Android 6 Custom ROMs: AOSP vs. CAF

Android M Root

Yours truly ordered and received a Huawei Nexus last week (#humblebrag), and over the weekend set it up for use as my main device. I insist that every Android device in my household is rooted (to block ads) and I personally prefer to run custom ROMs over rooted stock firmware (for easier updates).

This week I’d like to showcase some notable custom ROMs running Android Marshmallow—but before that I’d like to share a little discovery I made over the weekend. I’ve been flashing custom ROMs on Nexus phones since the Nexus One, but there was this odd term I kept coming across that I’ve never really understood. Until now.

AOSP is an acronym that every Android user should know. It stands for the Android Open Source Project, and is directly responsible for Android’s current position as the world’s most popular smartphone OS. Google makes the Android source code freely available to any OEM who wants to use it, from Samsung right down to those Chinese tablet-makers whose bargain-basement products show up on Groupon from time to time.

It follows that, since AOSP is open source, there are a lot of AOSP-based custom ROMs out there, along with custom kernels and other mods.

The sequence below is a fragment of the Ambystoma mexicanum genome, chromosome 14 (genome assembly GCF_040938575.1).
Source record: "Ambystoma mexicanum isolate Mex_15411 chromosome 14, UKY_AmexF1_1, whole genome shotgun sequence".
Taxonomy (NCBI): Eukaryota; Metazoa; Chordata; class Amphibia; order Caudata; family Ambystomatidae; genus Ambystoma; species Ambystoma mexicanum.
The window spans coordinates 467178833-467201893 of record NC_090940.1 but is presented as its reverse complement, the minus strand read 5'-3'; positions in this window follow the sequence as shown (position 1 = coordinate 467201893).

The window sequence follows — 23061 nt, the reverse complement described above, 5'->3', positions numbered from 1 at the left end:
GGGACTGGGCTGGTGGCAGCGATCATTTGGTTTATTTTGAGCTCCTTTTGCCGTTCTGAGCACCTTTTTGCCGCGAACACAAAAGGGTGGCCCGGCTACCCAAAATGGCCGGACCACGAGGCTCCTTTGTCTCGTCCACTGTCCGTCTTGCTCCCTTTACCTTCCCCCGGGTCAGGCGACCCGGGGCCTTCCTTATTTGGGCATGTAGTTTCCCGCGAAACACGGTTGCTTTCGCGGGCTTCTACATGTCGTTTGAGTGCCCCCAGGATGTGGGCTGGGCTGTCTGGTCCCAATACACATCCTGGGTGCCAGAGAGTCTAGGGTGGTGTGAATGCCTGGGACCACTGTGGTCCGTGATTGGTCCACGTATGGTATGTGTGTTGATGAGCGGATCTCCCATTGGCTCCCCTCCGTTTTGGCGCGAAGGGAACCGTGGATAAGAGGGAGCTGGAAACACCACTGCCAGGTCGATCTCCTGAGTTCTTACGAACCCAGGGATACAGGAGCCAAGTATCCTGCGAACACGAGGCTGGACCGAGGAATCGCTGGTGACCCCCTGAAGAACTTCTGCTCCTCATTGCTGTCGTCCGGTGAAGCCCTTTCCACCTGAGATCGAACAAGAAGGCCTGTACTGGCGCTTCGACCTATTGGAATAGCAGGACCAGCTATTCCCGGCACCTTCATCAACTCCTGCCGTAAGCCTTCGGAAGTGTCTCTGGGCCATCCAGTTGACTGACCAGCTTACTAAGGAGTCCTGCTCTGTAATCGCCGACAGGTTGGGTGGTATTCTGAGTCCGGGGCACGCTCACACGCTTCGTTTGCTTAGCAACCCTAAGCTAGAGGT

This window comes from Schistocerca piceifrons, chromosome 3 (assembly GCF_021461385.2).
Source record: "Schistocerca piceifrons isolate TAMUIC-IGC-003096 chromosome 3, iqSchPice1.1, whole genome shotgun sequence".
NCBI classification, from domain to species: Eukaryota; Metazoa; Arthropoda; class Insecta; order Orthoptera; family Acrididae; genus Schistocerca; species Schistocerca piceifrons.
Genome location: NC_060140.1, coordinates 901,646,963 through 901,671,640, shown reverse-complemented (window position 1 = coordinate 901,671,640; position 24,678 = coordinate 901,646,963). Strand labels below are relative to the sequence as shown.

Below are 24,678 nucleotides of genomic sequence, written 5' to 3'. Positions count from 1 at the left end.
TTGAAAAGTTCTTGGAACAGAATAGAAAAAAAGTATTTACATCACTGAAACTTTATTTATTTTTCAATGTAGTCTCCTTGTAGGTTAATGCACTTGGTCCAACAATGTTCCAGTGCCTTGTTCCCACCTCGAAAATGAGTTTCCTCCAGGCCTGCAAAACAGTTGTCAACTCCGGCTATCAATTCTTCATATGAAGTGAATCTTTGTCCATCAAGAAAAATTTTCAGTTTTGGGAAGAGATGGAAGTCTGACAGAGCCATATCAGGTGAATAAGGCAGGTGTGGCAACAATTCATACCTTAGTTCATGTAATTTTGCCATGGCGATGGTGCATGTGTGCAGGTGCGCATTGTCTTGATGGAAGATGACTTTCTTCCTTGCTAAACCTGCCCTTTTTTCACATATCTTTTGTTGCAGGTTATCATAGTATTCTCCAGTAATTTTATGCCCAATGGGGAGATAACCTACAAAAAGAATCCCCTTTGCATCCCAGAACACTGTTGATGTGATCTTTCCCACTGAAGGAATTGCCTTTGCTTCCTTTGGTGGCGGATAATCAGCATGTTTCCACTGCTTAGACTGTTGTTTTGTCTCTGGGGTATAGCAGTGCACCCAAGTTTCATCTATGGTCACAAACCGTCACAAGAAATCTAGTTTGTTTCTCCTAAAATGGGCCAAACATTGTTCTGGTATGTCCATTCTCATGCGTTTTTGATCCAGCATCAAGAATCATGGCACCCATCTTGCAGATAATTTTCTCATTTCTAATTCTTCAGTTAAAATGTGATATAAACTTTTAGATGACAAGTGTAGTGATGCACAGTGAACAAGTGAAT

But what about CAF? I finally (and unexpectedly) came across an explanation for this term via a random Google search that brought me to this reddit thread. I’m still not 100% clear what the acronym stands for—it could either be Custom Android Firmware or Code Aurora Forum—but at least I now have a better understanding of what it actually is: a custom branch of the Linux kernel to better support the Qualcomm chipset.

Are there CAF-based custom ROMs out there? You betcha, and the most famous of them all is CyanogenMod. In theory CM’s CAF base would make it a better choice for Snapdragon-powered Nexus phones, but there’s another part of the equation to consider—the majority of the custom kernels that you’ll find on XDA are built for AOSP ROMs, and don’t support CAF at all. Like the famous Franco Kernel, for example.

So, now that you know the difference between AOSP and CAF custom ROMs I can show you some Marshmallow-powered AOSP and CAF custom ROMs. Stay tuned!

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